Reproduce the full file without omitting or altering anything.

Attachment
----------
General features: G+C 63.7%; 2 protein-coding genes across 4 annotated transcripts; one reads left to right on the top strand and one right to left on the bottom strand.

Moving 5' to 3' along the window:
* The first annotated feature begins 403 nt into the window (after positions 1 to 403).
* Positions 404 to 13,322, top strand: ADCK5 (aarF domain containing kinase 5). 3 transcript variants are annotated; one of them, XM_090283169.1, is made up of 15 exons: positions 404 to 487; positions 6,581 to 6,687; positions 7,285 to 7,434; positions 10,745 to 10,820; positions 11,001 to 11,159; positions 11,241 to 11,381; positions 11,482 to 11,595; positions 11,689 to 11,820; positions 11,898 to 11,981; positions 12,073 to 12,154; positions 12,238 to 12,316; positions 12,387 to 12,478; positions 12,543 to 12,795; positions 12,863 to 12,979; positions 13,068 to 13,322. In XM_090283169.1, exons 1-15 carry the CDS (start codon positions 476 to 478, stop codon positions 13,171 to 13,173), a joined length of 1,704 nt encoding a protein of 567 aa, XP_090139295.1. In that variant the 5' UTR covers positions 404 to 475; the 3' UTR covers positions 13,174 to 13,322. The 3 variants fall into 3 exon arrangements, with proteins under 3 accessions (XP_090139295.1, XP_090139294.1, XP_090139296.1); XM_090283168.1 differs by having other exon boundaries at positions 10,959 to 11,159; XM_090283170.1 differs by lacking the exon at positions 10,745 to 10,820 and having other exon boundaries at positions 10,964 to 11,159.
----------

General features: G+C 63.7%; 2 protein-coding genes across 4 annotated transcripts; one reads left to right on the top strand and one right to left on the bottom strand.

Moving 5' to 3' along the window:
* The first annotated feature begins 403 nt into the window (after positions 1 to 403).
* Positions 404 to 13,322, top strand: ADCK5 (aarF domain containing kinase 5). 3 transcript variants are annotated; one of them, XM_090283169.1, is made up of 15 exons: positions 404 to 487; positions 6,581 to 6,687; positions 7,285 to 7,434; positions 10,745 to 10,820; positions 11,001 to 11,159; positions 11,241 to 11,381; positions 11,482 to 11,595; positions 11,689 to 11,820; positions 11,898 to 11,981; positions 12,073 to 12,154; positions 12,238 to 12,316; positions 12,387 to 12,478; positions 12,543 to 12,795; positions 12,863 to 12,979; positions 13,068 to 13,322. In XM_090283169.1, exons 1-15 carry the CDS (start codon positions 476 to 478, stop codon positions 13,171 to 13,173), a joined length of 1,704 nt encoding a protein of 567 aa, XP_090139295.1. In that variant the 5' UTR covers positions 404 to 475; the 3' UTR covers positions 13,174 to 13,322. The 3 variants fall into 3 exon arrangements, with proteins under 3 accessions (XP_090139295.1, XP_090139294.1, XP_090139296.1); XM_090283168.1 differs by having other exon boundaries at positions 10,959 to 11,159; XM_090283170.1 differs by lacking the exon at positions 10,745 to 10,820 and having other exon boundaries at positions 10,964 to 11,159.